"The world badly needs higher oil prices."
"The Fed should, given recent events, simply admit its error of pre-emptively raising rates before both its employment and inflation mandates had been met, and reduce the Federal Funds rate back to zero, pending further improvements in the economy. Certainly, the Federal Reserve risks its credibility by admitting an error, but that is a far better outcome than risking recession by not doing so"
There will be two key themes for investors seeking to shake off the abysmal "as goes January" blues: buybacks, which are set to return in February, and central banks, which are poised to do absolutely nothing to calm investor nerves in the next 4 weeks.
"When one of the world’s key economic inputs, oil prices, can rally 30% but still be down on the month, then investors may have a valid reason to be scared."
It didn't take much to fizzle Friday's Japan NIRP-driven euphoria, when first ugly Chinese manufacturing (and service) PMI data reminded the world just what the bull in the China shop is leading to a 1.8% Shanghai drop on the first day of February. Then it was about oil once more when Goldman itself said not to expect any crude production cuts in the near future. Finally throw in some very cautious words by the sellside what Japan's act of NIRP desperation means, and it becomes clear why stocks on both sides of the pond are down, why crude is not far behind, and why gold continues to rise.
It seems that everyone these days is exporting deflation to the US. American consumers will be delighted with everyone sending cheaper goods their way. However, what this may do to their income and employment prospects is a whole different matter.
"The intrinsic contradiction of policy response to the crisis – suspend the laws of the market in order to save it – is resolved only by understanding that suspension is temporary. Stimulus will have to be unwound. But, and here lies the problem, accommodation has been in place for a very long time and this has had a profound impact on investors behavior, market functioning and its dynamics."
Did the BOJ’s out-of-the-blue reversal on its monetary stance which was refuted just weeks prior by Mr. Kuroda himself take place because after listening to the arguments, suggestions, as well as concerns, from the participants at Davos he concluded much like what the movie “Margin Call” depicted: It was all about to unravel? And if so: is this him deciding to be “first” and considered it his only choice?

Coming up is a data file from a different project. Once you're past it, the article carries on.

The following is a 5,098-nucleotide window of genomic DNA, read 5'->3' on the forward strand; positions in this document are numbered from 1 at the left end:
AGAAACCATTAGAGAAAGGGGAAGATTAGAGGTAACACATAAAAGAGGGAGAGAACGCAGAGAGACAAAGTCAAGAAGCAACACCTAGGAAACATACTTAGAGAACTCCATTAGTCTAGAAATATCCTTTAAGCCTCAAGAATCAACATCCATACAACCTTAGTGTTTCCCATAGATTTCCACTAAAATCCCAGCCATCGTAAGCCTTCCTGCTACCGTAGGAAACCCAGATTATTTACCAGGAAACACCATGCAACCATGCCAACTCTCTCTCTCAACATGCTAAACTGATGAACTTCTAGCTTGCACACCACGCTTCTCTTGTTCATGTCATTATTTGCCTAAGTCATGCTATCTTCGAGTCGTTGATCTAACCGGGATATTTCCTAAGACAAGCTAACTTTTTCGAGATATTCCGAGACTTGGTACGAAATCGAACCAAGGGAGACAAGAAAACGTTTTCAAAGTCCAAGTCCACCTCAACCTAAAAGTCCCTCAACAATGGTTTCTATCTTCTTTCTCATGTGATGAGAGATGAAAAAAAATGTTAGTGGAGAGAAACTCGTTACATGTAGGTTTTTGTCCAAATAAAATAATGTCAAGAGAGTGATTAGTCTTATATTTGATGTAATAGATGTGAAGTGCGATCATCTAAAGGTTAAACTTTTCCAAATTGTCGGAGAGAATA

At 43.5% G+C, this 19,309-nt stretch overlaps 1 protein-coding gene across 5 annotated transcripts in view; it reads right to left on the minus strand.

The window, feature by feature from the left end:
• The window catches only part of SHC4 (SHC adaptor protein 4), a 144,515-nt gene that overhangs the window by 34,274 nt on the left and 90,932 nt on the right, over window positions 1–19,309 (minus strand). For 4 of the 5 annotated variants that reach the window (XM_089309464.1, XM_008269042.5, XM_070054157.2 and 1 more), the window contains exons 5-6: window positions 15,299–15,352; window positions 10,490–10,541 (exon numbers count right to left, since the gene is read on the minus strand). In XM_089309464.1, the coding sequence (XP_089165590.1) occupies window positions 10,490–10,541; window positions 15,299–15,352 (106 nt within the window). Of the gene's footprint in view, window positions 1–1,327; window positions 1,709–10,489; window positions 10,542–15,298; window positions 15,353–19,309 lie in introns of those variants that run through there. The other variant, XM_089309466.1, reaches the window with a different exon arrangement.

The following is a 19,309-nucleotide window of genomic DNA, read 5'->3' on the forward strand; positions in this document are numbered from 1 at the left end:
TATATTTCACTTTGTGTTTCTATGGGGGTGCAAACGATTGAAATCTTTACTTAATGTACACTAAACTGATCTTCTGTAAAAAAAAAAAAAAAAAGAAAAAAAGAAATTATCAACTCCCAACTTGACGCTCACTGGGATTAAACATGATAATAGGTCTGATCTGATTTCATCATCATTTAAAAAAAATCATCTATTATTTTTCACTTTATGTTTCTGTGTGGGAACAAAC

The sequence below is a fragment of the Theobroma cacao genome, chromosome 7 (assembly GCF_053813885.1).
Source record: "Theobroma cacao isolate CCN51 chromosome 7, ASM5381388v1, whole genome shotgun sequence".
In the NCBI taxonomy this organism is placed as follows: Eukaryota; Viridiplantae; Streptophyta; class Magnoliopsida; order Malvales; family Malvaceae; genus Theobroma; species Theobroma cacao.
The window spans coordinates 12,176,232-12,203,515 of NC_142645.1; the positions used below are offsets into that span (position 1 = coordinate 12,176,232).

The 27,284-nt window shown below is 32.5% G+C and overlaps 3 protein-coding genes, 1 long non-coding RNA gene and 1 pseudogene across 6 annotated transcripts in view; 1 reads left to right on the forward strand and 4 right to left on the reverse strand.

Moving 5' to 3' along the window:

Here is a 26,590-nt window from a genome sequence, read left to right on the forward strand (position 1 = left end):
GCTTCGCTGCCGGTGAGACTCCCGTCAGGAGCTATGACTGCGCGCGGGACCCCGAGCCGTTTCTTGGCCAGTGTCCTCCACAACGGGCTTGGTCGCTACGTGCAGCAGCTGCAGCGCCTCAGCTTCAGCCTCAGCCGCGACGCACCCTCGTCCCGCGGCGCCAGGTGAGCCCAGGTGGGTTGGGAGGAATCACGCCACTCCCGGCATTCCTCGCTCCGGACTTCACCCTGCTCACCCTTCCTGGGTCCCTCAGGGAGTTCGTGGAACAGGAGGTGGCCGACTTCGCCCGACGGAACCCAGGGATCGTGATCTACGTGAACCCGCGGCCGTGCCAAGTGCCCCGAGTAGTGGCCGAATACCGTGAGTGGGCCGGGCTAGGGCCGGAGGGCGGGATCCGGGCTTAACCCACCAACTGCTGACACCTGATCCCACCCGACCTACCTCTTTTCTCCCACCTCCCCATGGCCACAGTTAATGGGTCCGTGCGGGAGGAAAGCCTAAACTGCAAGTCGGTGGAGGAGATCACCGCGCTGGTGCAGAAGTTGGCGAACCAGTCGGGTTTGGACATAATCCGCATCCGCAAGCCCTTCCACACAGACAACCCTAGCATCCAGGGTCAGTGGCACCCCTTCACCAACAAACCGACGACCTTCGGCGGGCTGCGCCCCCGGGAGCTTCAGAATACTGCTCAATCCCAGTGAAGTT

Many believed that the NOK was backed by oil, not requiring a gold reserve. However, oil is no longer a scarce resource but an abundant commodity. Switzerland, Germany, America and other first world nations have gold reserves. Norway should have one too.
China’s stock market is a small, relative matter; the more troubling imbalances lie and remain elsewhere. This change in production profitability is concerning on three fronts: China’s industry persists at only getting worse even though it has already reverted to a state not seen in a decade or more; consumer appearances may seem generally optimistic despite all that but only because industrial activity has yet to fully make adjustments through resources and labor; and financial trends are likely already at the stage of self-reinforcement within and without.
Eventually the prospect of recession that can’t be cured by the central bank printing presses will ignite sheer panic in the casino. Then the monetary fools running them will be reviled to the ends of the earth. But not before the lunatic 100X valuations of the FANGs implode like those of all the high flyers which have gone before. For the third time this century it is time to sell the bubble. Yes, do back up the trucks!
By surprising markets with a move to a negative deposit rate, the Bank of Japan gave investors temporary reprieve, providing a much needed opportunity to pare portfolio risk at better prices. Unfortunately, the improvement in financial asset prices will be short-lived; except, of course, for long-maturity Treasuries.
It is safe to say that nobody expected the BOJ stunner announced last night, when Kuroda announced that Japan would become the latest country to unleash negative interest rates, for one simple reason: Kuroda himself said Japan would not adopt negative rates just one week ago! However, a few BIS conference calls since then clearly changed the Japanese central banker's mind and as we wrote, and as those who are just waking up are shocked to learn, negative rates are now a reality in Japan. The immediate reaction was to send the USDJPY surging by nearly 200 pips, back to levels seen... well, about a month ago.
There is something rotten in the state of Denmark. And we are not talking just about the hapless socialist utopia on the Jutland Peninsula - even if it does strip assets from homeless refugees, charge savers 75 basis points for the deposit privilege and allocate nearly 60% of its GDP to the Welfare State and its untoward ministrations. In fact, the rot is planetary. There is unaccountable, implausible, whacko-world stuff going on everywhere, but the frightful part is that most of it goes unremarked or is viewed as par for the course by the mainstream narrative.
As the great and the good gathered in Davos to ponder the next big thing, the pummeling of global equity markets brought key assumptions into question. Yet, their collective heads stayed buried in the snow with regard to the big ideas from years past, namely, the three grand economic experiments launched by the U.S., Japan and China following the Global Financial Crisis. By clinging to unrealistic growth expectations, the economic establishment has effectively bet everything on the success of these grand experiments, and the risk of losing that bet is rising inexorably.